The seminar meets regularly on wednesday at 4pm in Eckhart 202. We also have special seminars during other days.
In this talk, I will discuss some geometrical properties of solutions of some semilinear elliptic equations in bounded convex domains or convex rings, with Dirichlet-type boundary conditions. A solution is called quasiconcave if its superlevel sets are convex. I will present two situations for which the solutions are not quasiconcave. This talk is based on a joint work with N. Nadirashvili and Y. Sire.
The problem of convergence to equilibrium for diffusion processes is of theoretical as well as applied interest, for example in nonequilibrium statistical mechanics and in statistics, in particular in the study of Markov Chain Monte Carlo (MCMC) algorithms. Powerful techniques from analysis and PDEs, such as spectral theory and functional inequalities (e.g. logarithmic Sobolev inequalities) can be used in order to study convergence to equilibrium. Quite often, the diffusion processes that appear in applications are degenerate (in the sense that noise acts directly to only some of the degrees of freedom of the system) and/or nonreversible. The study of convergence to equilibrium for such systems requires the study of non-selfadjoint, possibly non-uniformly elliptic, second order differential operators. In this talk we show how the recently developed theory of hypocoercivity can be used to prove exponentially fast convergence to equilibrium for such diffusion processes. Furthermore, we will show how the addition of a nonreversible perturbation to a reversible diffusion can speed up convergence to equilibrium. This is joint work with M. Ottobre, K. Pravda-Starov, T. Lelievre and F. Nier.
If the pieces of differential graded algebra hold together as they should, one obtains a tower of finite dimensional ODE's related by semiconjugacies [i.e., maps that commute with time evolution] that are derived from the Navier Stokes PDE in 3D -- which is itself used to model incompressible Newtonian fluid motion. Using these ODEs one can show the existence of measures at the top of the tower which project to consistent stationary measures for the ODE of each model in the tower. One can calculate algebraically the ODEs by algorithms that depend only on the combinatorics of cellular decompositions. These ODEs can be treated numerically to compute stationary measures.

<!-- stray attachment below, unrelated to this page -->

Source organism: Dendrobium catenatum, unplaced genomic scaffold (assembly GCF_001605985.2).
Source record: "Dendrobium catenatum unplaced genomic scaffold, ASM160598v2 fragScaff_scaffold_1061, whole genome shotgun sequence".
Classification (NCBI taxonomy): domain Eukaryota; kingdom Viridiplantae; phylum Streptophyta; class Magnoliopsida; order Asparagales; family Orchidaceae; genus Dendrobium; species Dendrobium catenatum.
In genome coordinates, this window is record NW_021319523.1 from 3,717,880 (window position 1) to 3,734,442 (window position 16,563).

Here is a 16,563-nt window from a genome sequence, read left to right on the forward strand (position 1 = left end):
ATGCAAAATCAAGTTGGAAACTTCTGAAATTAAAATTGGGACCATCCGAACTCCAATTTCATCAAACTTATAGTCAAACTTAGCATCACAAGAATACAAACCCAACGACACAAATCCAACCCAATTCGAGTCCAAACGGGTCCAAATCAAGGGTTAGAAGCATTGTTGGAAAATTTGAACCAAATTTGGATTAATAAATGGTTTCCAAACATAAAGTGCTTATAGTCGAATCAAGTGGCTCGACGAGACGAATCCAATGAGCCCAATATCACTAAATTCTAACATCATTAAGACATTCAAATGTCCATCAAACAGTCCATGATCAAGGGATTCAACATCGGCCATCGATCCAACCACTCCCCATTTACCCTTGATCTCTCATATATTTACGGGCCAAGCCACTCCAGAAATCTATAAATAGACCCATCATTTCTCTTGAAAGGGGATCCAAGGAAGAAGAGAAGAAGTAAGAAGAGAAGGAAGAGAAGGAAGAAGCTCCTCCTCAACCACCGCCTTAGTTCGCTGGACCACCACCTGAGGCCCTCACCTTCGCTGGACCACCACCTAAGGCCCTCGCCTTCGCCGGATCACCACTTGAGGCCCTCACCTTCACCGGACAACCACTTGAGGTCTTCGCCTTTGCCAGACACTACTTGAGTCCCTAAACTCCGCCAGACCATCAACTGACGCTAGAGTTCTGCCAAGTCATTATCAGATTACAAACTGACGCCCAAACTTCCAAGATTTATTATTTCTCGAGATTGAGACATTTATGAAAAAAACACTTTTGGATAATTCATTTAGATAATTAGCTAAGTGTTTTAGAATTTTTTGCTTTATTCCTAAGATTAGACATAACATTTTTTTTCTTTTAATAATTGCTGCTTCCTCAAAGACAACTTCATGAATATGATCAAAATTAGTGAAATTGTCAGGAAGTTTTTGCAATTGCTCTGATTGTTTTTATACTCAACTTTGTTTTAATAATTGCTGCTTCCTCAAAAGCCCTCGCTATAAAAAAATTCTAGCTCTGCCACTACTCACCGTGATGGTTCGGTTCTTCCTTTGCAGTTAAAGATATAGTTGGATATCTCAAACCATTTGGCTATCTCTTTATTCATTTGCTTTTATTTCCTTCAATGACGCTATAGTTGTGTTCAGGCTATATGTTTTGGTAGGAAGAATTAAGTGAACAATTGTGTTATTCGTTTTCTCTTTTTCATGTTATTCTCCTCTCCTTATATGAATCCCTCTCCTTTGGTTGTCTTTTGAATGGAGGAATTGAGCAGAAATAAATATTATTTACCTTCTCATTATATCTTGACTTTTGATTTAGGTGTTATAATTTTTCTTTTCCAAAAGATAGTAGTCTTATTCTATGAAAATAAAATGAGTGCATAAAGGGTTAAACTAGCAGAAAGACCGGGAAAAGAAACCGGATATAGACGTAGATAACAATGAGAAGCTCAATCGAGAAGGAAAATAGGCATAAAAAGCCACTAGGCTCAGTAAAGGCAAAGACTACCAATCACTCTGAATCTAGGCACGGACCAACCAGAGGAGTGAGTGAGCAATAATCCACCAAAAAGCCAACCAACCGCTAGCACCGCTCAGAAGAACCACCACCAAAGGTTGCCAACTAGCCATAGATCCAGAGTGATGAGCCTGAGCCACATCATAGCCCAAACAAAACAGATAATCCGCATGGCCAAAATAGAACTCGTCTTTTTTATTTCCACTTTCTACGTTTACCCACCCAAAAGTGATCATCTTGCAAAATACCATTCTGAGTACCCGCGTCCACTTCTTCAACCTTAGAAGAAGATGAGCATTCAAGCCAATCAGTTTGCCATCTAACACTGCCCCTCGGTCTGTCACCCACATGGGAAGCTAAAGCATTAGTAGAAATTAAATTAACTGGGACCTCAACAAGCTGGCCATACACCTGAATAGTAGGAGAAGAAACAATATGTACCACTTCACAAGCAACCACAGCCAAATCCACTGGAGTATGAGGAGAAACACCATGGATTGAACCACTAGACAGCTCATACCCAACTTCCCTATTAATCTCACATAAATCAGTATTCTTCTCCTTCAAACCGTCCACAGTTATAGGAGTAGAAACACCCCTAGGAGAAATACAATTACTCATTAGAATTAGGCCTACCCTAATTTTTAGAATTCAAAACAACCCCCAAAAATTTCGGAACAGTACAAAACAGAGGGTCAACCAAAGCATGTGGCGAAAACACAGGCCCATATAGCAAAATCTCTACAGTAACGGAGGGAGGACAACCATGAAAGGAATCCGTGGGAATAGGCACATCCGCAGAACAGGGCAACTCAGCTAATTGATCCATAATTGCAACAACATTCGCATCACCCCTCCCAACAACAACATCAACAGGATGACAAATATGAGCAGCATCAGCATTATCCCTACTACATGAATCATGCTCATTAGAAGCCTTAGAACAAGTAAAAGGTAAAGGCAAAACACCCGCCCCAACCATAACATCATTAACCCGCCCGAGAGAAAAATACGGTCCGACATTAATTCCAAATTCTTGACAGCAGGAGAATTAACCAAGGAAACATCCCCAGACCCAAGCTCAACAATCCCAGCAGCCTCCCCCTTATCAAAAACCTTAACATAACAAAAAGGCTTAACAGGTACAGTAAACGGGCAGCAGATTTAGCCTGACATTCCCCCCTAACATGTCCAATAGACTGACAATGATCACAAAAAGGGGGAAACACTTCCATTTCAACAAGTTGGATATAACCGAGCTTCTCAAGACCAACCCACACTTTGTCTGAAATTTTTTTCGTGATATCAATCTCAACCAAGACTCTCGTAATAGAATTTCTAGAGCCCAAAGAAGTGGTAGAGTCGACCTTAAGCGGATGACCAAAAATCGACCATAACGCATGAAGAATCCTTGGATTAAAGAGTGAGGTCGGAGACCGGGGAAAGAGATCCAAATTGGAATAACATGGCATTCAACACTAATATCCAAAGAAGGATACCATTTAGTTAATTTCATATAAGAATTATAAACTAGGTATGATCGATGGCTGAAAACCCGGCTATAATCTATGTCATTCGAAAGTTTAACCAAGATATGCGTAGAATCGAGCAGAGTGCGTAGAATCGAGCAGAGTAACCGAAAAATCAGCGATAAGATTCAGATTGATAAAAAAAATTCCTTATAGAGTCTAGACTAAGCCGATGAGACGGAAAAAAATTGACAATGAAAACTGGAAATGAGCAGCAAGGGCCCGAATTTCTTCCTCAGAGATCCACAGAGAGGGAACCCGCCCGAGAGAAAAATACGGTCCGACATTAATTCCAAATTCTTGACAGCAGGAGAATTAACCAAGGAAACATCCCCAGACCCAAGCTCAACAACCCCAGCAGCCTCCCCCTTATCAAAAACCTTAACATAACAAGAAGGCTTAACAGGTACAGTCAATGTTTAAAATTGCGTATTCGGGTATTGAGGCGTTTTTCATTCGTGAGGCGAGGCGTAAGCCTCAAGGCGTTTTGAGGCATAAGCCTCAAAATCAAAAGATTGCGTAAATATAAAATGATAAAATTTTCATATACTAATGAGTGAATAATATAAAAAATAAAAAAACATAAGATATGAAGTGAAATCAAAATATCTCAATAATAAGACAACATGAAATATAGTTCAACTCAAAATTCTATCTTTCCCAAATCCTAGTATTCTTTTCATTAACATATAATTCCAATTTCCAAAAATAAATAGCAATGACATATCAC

I'll describe the asymptotic behavior of solutions to a reaction-diffusion equation with KPP-type nonlinearity. One can interpret the solution in terms of a branching Brownian motion. It is well-known that solutions to the Cauchy problem may behave asymptotically like a traveling wave moving with constant speed. On the other hand, for certain initial data, M. Bramson proved that the solution to the Cauchy problem may lag behind the traveling wave by an amount that grows logarithmically in time. Using PDE arguments, we have extended this statement about the logarithmic delay to the case of periodically varying reaction rate. We also consider situations where the delay is larger than logarithmic. This new PDE approach involves the study of the linearized equation with Dirichlet condition on a moving boundary. This is joint work with Francois Hamel, Jean-Michel Roquejoffre, and Lenya Ryzhik.
We will discuss fundamental analytical tools for the classical non-linear Boltzmann equation. The main focus will lay in the the interplay of properties of the collision kernels associated to the collision operator and the generation and propagation of summability of moments of the solution for the homogeneous initial value problem. Such summability yields global bounds for the solution of the Boltzmann equation by exponentially weighted norms in L^1 and pointwise, where the exponent depend on the initial state norms, the rate of the intra-molecular potentials as well as the integrability properties on the sphere (angular averaging) for the scattering angle cross-section. The study these angular averaging properties play a fundamental role in the construction of exponentially weighted bounds.